Fecal fat test

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In medicine, the fecal fat test is a diagnostic test for fat malabsorption conditions, which lead to excess fat in the feces (steatorrhea).


In the Duodenum, dietary fat (primarily triglycerides) is digested by enzymes such as pancreatic lipase into smaller molecules of 1,2-Diacylglycerols and Free Fatty Acids which can be absorbed through the wall of the Jejenum of the small intestine [1] and enter the circulation for metabolism and storage. As fat is a valuable nutrient, human feces normally contain very little undigested fat. However, a number of diseases of the pancreas and gastrointestinal tract are characterized by fat malabsorption.

Examples of such diseases are:


In the simplest form of the fecal fat test, a random fecal specimen is submitted to the hospital laboratory and examined under a microscope after staining with a Sudan III or Sudan IV dye ("Sudan staining"). Visible amounts of fat indicate some degree of fat malabsorption.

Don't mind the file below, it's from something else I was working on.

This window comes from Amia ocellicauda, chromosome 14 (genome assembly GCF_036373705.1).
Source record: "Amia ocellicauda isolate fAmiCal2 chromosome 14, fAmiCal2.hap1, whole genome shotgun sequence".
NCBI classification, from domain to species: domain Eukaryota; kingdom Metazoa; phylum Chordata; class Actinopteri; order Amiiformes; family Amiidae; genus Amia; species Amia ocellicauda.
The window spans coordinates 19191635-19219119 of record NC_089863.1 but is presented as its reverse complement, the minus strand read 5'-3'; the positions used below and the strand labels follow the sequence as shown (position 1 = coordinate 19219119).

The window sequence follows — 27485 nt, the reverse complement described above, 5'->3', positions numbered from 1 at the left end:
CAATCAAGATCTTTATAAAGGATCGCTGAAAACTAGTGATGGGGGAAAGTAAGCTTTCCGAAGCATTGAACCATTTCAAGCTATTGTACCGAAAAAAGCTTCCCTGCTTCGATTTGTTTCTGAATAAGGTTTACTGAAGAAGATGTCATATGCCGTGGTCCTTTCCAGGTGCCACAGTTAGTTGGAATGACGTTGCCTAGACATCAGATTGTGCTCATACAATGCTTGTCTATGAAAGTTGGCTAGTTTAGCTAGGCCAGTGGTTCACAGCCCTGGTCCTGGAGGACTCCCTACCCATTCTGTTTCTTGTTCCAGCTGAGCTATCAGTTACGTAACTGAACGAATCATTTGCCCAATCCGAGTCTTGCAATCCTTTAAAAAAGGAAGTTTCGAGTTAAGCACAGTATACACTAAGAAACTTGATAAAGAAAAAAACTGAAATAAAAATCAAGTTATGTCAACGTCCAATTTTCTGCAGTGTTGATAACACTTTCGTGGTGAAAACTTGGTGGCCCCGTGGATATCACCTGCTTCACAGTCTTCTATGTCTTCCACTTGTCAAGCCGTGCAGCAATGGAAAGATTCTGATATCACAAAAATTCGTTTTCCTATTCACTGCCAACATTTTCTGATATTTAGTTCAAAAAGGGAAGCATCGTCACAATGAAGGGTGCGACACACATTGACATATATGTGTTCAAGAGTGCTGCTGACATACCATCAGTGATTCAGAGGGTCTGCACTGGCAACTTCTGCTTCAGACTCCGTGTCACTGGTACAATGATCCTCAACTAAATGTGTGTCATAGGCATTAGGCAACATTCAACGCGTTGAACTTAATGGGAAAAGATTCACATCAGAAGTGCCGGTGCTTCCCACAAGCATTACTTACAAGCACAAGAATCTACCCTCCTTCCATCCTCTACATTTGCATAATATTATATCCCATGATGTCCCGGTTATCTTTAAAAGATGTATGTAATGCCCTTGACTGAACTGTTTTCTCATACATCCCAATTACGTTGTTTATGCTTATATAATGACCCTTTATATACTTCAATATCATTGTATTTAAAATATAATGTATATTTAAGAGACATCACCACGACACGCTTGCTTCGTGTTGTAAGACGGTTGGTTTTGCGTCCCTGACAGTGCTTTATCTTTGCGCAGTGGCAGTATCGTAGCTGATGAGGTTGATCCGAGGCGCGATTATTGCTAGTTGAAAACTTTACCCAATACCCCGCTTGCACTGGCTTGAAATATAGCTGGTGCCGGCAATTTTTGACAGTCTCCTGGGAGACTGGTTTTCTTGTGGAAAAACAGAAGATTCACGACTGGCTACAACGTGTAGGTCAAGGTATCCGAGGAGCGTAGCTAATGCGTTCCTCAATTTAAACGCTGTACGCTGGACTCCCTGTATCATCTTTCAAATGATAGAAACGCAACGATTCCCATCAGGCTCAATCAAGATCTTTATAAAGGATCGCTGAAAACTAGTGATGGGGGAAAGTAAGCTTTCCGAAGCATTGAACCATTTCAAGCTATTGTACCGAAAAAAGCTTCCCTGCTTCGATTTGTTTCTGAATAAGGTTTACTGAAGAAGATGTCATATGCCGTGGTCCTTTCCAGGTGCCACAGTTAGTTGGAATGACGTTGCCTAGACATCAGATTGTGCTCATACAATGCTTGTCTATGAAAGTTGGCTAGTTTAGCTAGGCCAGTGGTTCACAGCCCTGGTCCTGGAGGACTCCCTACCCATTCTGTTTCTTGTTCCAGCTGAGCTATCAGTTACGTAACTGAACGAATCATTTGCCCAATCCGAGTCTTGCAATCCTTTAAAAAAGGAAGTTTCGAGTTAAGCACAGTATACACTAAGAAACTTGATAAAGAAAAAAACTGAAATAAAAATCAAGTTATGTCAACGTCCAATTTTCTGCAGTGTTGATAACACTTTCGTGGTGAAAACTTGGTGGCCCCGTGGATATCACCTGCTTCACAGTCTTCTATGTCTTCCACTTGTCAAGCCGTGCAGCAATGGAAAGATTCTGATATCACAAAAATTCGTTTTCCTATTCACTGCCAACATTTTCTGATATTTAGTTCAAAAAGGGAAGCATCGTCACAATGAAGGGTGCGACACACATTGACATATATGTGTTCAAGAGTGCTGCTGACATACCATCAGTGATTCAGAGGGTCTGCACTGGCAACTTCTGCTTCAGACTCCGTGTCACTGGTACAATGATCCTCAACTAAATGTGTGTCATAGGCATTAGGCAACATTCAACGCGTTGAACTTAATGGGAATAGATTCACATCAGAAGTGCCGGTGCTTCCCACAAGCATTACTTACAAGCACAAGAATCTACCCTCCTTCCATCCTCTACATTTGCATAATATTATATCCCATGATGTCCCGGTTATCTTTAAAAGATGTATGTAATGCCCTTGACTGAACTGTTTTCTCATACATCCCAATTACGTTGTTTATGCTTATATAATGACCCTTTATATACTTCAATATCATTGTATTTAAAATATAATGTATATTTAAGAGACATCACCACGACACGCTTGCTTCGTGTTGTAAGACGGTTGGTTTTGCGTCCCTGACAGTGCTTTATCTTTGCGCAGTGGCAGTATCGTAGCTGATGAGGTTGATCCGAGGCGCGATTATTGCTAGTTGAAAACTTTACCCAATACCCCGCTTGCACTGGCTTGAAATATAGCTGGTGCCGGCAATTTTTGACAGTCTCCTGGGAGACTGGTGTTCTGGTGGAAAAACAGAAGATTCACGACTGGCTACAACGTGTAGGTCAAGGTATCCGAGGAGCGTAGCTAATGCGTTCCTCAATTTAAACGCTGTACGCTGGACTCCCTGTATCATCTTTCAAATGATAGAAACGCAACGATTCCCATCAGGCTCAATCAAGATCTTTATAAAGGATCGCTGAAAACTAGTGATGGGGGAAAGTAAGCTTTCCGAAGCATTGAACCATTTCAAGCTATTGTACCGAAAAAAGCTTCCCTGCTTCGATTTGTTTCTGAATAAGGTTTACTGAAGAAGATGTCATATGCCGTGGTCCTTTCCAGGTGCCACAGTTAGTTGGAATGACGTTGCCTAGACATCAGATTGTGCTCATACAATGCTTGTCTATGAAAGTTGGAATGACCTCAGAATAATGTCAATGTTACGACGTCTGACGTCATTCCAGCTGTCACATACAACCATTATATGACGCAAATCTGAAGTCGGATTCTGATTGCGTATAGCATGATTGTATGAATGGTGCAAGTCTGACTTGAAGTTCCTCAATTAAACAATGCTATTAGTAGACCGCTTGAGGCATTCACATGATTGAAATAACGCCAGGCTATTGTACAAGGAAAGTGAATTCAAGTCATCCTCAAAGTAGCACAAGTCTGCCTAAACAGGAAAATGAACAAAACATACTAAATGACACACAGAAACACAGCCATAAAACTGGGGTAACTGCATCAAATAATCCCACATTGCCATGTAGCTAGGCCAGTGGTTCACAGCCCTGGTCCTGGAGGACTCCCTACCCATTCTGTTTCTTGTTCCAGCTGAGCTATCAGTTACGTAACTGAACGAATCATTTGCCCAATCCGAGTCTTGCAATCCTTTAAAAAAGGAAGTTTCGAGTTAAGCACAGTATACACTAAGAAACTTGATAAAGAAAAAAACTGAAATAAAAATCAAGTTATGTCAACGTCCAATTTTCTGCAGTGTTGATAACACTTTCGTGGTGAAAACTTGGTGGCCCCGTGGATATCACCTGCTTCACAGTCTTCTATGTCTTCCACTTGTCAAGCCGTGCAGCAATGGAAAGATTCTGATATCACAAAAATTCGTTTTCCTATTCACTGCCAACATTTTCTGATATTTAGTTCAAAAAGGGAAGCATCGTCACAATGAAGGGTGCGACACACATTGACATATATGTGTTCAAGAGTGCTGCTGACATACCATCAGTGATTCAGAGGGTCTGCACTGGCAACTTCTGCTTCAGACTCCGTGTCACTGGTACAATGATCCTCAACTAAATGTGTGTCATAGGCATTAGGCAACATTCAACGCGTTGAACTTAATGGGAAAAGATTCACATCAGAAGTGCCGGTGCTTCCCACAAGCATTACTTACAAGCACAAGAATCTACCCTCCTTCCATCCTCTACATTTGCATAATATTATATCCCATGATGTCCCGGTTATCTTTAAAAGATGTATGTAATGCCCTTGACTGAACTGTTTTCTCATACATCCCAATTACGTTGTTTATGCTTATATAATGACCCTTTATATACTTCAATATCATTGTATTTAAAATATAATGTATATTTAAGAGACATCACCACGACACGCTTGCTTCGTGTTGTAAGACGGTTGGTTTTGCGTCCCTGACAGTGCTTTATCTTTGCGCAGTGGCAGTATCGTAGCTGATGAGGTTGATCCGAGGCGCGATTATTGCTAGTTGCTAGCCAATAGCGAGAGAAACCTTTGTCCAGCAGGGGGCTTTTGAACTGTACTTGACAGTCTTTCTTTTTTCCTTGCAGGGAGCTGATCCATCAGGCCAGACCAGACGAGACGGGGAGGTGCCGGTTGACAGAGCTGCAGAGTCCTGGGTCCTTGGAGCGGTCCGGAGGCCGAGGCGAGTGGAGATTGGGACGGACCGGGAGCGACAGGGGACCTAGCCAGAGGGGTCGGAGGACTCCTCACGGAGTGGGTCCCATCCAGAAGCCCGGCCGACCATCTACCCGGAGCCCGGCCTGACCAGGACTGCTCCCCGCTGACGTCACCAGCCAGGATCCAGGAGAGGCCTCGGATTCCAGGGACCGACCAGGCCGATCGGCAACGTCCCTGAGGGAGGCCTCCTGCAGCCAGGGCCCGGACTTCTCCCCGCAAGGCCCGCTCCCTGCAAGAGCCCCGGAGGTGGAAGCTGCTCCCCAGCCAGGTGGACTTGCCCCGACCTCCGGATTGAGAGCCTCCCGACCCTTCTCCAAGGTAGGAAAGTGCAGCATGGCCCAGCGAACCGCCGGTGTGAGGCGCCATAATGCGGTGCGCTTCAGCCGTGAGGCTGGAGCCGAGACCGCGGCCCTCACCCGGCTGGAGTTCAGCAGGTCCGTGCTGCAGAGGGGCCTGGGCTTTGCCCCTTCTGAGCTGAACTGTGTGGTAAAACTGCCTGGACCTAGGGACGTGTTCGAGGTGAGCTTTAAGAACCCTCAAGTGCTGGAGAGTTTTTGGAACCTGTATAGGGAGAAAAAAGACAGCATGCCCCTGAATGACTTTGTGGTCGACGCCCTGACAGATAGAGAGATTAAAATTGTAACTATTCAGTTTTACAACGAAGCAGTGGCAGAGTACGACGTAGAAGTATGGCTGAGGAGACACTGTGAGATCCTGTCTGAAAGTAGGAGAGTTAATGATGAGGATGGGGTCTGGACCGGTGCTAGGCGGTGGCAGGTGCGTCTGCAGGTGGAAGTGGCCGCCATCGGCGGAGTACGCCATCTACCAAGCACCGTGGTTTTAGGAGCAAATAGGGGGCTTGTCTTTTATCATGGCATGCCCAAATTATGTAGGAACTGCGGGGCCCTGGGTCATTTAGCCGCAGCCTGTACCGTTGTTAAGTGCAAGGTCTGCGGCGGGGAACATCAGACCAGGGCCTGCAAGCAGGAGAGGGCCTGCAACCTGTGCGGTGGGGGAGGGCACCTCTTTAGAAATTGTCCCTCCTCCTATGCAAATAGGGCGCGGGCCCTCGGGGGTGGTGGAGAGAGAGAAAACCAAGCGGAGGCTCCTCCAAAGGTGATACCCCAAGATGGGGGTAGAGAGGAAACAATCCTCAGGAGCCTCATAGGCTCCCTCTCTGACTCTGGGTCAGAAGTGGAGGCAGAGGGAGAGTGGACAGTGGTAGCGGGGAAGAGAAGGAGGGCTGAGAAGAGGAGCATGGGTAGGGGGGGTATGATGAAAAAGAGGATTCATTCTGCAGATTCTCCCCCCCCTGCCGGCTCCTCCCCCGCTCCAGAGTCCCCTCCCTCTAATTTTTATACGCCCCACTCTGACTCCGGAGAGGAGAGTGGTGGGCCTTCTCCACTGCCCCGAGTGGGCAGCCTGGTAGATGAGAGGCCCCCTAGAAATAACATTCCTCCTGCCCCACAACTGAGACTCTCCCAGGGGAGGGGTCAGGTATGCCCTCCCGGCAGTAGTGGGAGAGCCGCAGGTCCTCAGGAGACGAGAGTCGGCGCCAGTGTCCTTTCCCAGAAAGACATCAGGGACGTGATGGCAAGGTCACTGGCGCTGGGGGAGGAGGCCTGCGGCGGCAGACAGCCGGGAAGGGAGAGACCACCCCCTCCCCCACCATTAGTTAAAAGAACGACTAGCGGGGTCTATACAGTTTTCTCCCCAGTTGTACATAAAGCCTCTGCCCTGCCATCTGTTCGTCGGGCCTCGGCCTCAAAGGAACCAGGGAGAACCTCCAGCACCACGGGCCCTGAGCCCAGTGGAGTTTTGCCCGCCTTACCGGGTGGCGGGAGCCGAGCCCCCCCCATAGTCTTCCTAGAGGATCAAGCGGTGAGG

Quantitative fecal fat tests measure and report an amount of fat. This usually done over a period of three days, the patient collecting all of their feces into a container.

The container is thoroughly mixed to homogenize the feces, without using specific mixer equipments. A small sample from the feces is collected. The fat content is extracted with solvents and measured by saponification (turning the fat into soap).

Normally up to 7 grams of fat can be malabsorbed in people consuming 100 grams of fat per day. In patients with diarrhea, up to 12 grams of fat may be malabsorbed since the presence of diarrhea interferes with fat absorption, even when the diarrhea is not due to fat malabsorption.


  1. ^ Borgstrom B, Dahlqvist A, Lundh G (1962). "On the site of absorption of fat from the human small intestine". Gut. 3 (4): 315–7. doi:10.1136/gut.3.4.315. PMC 1413370. PMID 14013961.